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Copyright Guide and Referencing Images

About Fair Dealing

The Copyright Act 1968 (Cth) allows people to use copyright material without the copyright owner’s permission in certain situations, including fair dealing for specific purposes. (Australian Copyright Council, 2020)

The “fair dealing” principle may enable you to use copyright material without permission from the copyright holder. However, you still need to determine that your use is lawful.

One of the specific purposes allowed for under these “fair dealing” provisions in the Copyright Act is for research or study - material protected by copyright but used/reproduced for the purpose of research or study will not infringe copyright if the use is deemed to be “fair”:

  • The use is considered “fair” if you (as a student) only reproduce a “reasonable portion” of the material – for a written work, this is deemed to be 10% of the total number of pages in an edition, or a single chapter. If you want to use more than this amount (of a written work) this may still be possible under fair dealing, but you must first also assess the five factors listed below to work out whether the use is “fair”.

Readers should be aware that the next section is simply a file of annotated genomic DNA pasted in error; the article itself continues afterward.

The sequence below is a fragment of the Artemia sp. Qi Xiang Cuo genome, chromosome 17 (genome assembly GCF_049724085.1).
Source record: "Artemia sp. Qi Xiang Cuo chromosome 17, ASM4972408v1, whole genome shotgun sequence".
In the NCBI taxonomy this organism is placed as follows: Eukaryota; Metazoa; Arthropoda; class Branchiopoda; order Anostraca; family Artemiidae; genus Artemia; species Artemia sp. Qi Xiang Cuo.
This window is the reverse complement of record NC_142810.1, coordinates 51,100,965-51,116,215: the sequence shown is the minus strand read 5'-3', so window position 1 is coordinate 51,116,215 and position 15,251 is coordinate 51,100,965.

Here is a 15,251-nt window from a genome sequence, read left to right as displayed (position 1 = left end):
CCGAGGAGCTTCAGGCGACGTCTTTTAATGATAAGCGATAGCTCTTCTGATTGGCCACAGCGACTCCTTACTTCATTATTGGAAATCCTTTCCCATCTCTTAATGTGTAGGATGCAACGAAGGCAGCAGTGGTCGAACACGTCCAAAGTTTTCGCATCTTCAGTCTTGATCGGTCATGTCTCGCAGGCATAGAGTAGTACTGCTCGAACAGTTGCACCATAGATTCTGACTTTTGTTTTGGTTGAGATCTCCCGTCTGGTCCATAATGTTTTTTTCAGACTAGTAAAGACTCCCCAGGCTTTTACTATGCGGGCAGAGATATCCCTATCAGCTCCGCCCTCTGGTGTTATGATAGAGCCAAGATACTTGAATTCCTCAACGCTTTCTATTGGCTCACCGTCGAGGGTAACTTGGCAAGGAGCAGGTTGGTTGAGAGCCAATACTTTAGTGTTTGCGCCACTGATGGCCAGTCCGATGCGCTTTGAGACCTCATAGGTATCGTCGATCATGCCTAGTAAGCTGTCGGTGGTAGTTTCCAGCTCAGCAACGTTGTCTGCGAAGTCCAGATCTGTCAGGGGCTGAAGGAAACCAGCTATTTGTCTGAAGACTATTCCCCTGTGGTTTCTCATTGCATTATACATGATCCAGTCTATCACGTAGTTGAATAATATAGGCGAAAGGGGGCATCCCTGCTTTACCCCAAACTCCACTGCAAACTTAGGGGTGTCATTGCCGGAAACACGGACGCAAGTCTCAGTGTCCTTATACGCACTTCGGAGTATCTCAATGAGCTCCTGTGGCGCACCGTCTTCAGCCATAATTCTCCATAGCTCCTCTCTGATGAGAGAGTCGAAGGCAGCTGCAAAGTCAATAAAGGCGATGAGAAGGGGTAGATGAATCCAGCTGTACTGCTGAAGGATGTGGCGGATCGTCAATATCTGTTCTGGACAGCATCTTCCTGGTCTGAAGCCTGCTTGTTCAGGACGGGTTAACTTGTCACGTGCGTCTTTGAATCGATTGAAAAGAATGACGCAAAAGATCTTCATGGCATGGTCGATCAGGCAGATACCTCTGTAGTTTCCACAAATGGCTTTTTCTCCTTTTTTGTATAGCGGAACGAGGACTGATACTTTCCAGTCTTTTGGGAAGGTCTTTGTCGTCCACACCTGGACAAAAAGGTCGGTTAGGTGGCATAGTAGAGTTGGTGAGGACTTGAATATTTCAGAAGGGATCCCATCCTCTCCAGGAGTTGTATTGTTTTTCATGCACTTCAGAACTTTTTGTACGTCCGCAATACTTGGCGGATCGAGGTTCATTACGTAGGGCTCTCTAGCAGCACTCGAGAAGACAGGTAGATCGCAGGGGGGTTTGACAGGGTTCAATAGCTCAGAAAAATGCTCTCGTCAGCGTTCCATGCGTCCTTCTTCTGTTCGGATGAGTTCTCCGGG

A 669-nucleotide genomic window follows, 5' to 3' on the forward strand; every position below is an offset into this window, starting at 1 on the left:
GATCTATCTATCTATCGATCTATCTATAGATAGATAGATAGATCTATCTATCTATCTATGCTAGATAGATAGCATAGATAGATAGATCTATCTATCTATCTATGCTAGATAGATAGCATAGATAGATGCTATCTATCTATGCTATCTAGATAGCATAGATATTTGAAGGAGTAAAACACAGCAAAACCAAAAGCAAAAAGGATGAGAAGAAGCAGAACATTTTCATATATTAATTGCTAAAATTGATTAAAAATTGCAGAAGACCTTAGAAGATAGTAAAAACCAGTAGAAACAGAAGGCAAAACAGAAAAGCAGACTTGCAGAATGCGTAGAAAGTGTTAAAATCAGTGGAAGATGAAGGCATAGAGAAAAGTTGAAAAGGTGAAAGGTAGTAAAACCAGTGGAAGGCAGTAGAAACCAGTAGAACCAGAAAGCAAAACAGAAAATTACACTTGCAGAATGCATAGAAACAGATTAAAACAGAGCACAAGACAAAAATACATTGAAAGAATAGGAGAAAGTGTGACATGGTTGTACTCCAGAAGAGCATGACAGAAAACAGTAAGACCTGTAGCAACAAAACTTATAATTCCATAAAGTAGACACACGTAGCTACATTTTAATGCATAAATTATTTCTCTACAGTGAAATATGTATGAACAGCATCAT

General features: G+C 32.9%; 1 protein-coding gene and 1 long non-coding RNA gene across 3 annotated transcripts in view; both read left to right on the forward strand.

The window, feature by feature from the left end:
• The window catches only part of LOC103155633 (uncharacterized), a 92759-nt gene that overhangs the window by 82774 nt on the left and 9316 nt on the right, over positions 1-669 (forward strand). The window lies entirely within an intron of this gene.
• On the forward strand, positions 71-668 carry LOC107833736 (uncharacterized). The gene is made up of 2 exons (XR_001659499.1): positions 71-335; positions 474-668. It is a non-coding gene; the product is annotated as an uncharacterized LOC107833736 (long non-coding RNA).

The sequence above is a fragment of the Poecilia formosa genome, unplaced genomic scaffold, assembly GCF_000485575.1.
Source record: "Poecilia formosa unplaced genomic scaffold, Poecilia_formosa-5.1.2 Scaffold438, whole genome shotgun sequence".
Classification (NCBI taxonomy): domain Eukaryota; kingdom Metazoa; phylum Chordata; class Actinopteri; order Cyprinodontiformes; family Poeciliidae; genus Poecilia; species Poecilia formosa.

• If you (as a student) want to reproduce a visual work (e.g., an image, a photograph, etc.) the five factors below must also be automatically considered as the Copyright Act does not specify what constitutes a “reasonable portion” - i.e., one image could be considered to be an entire work.

Fairness principles to consider:

  1. The purpose and character of the dealing (e.g., copying for course work / assessment is more likely to be “fair” than copying for research which may be used commercially);
  2. The nature of the work (e.g., it may be less fair to copy a work produced with a high degree of skill than a more mundane/standard work);
  3. The possibility of obtaining the work within a reasonable time at an ordinary commercial price (generally, it is unlikely to be fair to copy all or most of a work that you can buy);
  4. The effect of the dealing on the potential market for, or value of, the work (making a copy is unlikely to be fair if the publisher sells or licenses copies, e.g., from their website); and
  5. In a case where only part of the work is copied, the amount and substantiality of the part copied in relation to the whole work - i.e., it is less fair to copy a large or significant part, than to copy a small or insignificant part.

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